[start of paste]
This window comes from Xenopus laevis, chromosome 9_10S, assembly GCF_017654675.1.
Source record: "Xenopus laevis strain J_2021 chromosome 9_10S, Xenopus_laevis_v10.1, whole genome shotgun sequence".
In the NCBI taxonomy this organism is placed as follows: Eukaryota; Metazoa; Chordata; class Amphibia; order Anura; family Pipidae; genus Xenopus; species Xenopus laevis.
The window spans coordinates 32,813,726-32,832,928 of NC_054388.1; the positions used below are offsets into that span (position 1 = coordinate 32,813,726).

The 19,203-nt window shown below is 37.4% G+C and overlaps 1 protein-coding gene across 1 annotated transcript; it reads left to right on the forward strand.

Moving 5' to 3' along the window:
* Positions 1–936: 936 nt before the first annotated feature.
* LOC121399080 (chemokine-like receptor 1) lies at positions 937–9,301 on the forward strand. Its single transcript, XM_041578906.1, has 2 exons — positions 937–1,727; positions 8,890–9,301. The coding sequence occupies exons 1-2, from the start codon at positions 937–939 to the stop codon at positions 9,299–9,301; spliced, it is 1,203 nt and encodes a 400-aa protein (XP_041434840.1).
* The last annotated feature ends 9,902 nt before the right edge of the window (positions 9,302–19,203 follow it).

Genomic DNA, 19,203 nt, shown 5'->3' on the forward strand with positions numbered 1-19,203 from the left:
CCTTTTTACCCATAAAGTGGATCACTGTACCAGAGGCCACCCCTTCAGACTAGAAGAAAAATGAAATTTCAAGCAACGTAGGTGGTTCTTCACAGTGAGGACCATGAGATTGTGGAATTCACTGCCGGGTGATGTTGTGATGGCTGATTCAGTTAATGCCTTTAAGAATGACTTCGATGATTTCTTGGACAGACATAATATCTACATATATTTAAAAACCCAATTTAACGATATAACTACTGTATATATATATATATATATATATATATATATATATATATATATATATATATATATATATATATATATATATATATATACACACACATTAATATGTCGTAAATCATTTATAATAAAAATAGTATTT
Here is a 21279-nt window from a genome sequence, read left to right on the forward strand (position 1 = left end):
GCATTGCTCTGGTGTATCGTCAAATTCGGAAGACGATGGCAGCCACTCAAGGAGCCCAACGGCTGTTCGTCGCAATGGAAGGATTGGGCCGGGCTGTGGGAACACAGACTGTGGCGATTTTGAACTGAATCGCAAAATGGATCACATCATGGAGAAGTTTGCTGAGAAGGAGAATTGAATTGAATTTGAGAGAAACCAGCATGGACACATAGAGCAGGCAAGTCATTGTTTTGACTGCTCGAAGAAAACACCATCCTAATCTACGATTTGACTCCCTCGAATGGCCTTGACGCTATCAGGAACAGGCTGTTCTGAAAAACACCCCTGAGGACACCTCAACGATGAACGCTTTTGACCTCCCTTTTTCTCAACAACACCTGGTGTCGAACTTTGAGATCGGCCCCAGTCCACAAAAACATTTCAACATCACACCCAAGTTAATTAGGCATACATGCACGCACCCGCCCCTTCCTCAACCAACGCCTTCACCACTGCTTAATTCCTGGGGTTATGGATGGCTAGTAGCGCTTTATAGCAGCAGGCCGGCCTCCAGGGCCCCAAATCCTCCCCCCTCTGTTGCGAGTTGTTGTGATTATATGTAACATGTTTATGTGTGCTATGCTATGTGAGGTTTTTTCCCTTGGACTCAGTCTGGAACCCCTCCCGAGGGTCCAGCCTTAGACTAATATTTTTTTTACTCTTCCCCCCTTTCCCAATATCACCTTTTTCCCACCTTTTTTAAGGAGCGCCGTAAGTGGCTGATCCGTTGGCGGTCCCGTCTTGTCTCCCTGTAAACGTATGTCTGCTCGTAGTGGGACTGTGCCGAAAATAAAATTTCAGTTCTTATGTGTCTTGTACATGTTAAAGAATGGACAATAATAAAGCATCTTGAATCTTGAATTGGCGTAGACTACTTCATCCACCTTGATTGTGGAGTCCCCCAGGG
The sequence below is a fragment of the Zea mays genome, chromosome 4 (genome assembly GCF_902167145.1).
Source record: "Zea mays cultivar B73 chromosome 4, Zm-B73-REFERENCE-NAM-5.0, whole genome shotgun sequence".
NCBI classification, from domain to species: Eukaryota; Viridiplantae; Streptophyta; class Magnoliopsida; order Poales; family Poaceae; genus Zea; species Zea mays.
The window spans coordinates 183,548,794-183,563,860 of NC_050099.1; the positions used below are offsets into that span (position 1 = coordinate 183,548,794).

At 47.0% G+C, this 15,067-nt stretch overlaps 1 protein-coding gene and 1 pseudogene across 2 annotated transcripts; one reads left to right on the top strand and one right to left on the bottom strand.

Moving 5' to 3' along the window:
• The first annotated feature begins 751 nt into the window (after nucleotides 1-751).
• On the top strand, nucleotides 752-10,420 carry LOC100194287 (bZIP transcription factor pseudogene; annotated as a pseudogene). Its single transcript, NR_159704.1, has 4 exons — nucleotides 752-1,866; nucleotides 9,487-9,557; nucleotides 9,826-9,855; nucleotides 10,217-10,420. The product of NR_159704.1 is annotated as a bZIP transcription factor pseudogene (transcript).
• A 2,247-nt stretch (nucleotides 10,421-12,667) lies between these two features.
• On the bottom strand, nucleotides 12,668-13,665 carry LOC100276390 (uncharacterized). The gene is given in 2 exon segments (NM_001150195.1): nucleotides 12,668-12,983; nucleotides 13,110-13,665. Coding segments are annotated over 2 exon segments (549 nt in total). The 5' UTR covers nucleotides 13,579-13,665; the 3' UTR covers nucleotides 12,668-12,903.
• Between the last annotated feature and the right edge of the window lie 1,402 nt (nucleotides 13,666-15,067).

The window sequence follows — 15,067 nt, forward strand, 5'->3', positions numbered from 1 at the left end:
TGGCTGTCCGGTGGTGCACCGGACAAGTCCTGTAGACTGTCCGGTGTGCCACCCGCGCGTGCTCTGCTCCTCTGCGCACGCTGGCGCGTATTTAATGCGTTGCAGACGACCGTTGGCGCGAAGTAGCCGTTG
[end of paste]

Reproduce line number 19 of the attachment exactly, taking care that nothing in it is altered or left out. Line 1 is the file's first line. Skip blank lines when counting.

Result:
Moving 5' to 3' along the window: